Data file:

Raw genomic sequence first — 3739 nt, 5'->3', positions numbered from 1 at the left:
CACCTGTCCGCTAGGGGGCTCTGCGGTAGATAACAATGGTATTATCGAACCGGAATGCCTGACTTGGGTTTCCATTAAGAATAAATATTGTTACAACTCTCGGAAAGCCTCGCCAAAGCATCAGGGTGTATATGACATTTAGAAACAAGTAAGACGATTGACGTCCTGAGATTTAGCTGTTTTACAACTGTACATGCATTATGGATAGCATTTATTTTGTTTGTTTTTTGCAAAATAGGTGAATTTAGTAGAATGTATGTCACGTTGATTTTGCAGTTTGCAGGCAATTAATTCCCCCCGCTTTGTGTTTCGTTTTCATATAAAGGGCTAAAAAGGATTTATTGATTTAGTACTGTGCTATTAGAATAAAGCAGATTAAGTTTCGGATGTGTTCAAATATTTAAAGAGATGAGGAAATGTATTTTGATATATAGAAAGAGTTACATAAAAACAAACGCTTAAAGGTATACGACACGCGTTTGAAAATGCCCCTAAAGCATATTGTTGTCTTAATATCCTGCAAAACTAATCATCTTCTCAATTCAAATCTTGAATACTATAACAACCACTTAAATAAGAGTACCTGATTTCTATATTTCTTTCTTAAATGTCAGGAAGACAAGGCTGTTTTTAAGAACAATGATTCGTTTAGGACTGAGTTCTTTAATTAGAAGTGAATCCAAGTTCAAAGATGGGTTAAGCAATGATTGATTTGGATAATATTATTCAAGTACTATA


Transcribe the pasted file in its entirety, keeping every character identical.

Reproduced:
Raw genomic sequence first — 3739 nt, 5'->3', positions numbered from 1 at the left:
CACCTGTCCGCTAGGGGGCTCTGCGGTAGATAACAATGGTATTATCGAACCGGAATGCCTGACTTGGGTTTCCATTAAGAATAAATATTGTTACAACTCTCGGAAAGCCTCGCCAAAGCATCAGGGTGTATATGACATTTAGAAACAAGTAAGACGATTGACGTCCTGAGATTTAGCTGTTTTACAACTGTACATGCATTATGGATAGCATTTATTTTGTTTGTTTTTTGCAAAATAGGTGAATTTAGTAGAATGTATGTCACGTTGATTTTGCAGTTTGCAGGCAATTAATTCCCCCCGCTTTGTGTTTCGTTTTCATATAAAGGGCTAAAAAGGATTTATTGATTTAGTACTGTGCTATTAGAATAAAGCAGATTAAGTTTCGGATGTGTTCAAATATTTAAAGAGATGAGGAAATGTATTTTGATATATAGAAAGAGTTACATAAAAACAAACGCTTAAAGGTATACGACACGCGTTTGAAAATGCCCCTAAAGCATATTGTTGTCTTAATATCCTGCAAAACTAATCATCTTCTCAATTCAAATCTTGAATACTATAACAACCACTTAAATAAGAGTACCTGATTTCTATATTTCTTTCTTAAATGTCAGGAAGACAAGGCTGTTTTTAAGAACAATGATTCGTTTAGGACTGAGTTCTTTAATTAGAAGTGAATCCAAGTTCAAAGATGGGTTAAGCAATGATTGATTTGGATAATATTATTCAAGTACTATA